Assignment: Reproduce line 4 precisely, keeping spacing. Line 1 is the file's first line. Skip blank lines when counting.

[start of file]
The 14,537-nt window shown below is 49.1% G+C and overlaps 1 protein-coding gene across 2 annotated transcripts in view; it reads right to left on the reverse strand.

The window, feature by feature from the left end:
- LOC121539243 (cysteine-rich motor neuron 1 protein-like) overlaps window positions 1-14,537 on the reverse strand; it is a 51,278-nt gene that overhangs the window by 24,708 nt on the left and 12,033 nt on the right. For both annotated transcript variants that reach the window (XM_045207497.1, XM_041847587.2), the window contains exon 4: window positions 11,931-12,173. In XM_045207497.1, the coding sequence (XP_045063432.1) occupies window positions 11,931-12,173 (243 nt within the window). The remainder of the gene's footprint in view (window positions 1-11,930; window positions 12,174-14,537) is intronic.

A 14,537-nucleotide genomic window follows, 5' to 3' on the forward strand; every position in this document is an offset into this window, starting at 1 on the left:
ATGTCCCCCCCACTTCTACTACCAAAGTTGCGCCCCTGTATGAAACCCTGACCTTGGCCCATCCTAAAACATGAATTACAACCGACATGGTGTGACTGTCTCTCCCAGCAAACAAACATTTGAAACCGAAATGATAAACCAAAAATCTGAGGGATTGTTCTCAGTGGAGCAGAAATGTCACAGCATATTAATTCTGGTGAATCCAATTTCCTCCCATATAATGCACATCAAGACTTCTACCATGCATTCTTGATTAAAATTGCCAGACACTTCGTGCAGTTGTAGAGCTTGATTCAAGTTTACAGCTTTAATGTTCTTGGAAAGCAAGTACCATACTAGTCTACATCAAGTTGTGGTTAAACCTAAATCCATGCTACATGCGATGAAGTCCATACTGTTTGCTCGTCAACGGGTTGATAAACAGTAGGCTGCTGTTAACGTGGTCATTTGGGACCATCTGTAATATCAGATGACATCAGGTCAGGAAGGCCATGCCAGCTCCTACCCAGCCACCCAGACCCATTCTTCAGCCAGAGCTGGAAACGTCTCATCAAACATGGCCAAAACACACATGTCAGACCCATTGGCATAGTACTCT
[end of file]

A 14,537-nucleotide genomic window follows, 5' to 3' on the forward strand; every position in this document is an offset into this window, starting at 1 on the left: